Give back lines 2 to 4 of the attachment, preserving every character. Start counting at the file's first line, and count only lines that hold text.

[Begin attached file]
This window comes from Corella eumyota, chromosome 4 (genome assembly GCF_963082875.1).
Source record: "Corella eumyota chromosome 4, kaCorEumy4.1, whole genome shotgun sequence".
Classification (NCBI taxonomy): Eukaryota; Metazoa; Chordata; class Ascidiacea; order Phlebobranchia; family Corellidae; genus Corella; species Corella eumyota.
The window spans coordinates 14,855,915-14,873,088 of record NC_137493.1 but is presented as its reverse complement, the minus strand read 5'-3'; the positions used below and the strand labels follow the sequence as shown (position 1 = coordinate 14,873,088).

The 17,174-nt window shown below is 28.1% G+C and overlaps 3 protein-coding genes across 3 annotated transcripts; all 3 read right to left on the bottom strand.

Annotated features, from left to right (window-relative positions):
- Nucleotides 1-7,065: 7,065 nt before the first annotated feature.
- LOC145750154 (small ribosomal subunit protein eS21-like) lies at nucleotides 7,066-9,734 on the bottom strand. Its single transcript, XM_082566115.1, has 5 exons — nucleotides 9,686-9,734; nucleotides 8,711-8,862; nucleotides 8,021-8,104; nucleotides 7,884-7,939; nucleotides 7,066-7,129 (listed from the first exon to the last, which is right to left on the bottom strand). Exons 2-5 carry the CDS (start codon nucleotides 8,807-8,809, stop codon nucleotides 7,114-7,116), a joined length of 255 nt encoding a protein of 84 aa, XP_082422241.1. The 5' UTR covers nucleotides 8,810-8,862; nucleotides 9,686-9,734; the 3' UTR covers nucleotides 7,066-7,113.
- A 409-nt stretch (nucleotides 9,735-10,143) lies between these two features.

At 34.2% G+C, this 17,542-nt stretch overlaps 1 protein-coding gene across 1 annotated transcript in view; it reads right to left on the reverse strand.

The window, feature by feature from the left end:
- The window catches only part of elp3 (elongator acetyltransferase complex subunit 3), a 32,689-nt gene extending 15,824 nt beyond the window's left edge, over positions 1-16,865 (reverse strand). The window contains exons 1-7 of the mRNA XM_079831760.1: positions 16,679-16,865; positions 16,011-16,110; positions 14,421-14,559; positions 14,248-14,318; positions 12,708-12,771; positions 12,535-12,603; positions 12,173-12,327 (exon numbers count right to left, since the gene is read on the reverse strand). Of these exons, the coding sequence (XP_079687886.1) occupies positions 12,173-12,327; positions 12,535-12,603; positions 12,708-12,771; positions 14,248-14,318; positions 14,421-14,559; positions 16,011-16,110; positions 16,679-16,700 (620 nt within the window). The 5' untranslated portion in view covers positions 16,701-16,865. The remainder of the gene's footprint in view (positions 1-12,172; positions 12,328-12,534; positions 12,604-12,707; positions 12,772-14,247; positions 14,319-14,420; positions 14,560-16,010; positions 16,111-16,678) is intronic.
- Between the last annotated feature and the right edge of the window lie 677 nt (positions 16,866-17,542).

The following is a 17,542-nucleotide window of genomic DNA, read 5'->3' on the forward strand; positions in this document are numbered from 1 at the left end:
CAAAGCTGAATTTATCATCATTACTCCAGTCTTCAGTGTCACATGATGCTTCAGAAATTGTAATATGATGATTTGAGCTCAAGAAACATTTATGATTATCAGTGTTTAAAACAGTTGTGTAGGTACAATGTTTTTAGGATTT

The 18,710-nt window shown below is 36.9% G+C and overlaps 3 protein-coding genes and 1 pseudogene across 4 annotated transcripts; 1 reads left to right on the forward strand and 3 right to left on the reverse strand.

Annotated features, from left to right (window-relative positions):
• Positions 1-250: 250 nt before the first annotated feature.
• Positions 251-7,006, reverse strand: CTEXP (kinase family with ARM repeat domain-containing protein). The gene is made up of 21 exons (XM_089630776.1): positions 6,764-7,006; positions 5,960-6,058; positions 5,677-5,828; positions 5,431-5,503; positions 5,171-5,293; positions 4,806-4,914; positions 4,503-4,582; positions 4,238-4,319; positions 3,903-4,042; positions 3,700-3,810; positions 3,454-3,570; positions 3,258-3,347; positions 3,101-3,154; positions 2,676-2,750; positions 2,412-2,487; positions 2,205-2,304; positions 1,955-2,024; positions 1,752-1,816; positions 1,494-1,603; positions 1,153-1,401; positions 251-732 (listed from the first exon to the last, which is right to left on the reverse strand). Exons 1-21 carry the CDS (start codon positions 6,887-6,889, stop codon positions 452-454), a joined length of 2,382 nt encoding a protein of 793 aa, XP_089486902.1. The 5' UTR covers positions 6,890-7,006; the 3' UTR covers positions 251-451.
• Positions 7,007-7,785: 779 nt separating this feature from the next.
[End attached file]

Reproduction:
Source record: "Corella eumyota chromosome 4, kaCorEumy4.1, whole genome shotgun sequence".
Classification (NCBI taxonomy): Eukaryota; Metazoa; Chordata; class Ascidiacea; order Phlebobranchia; family Corellidae; genus Corella; species Corella eumyota.
The window spans coordinates 14,855,915-14,873,088 of record NC_137493.1 but is presented as its reverse complement, the minus strand read 5'-3'; the positions used below and the strand labels follow the sequence as shown (position 1 = coordinate 14,873,088).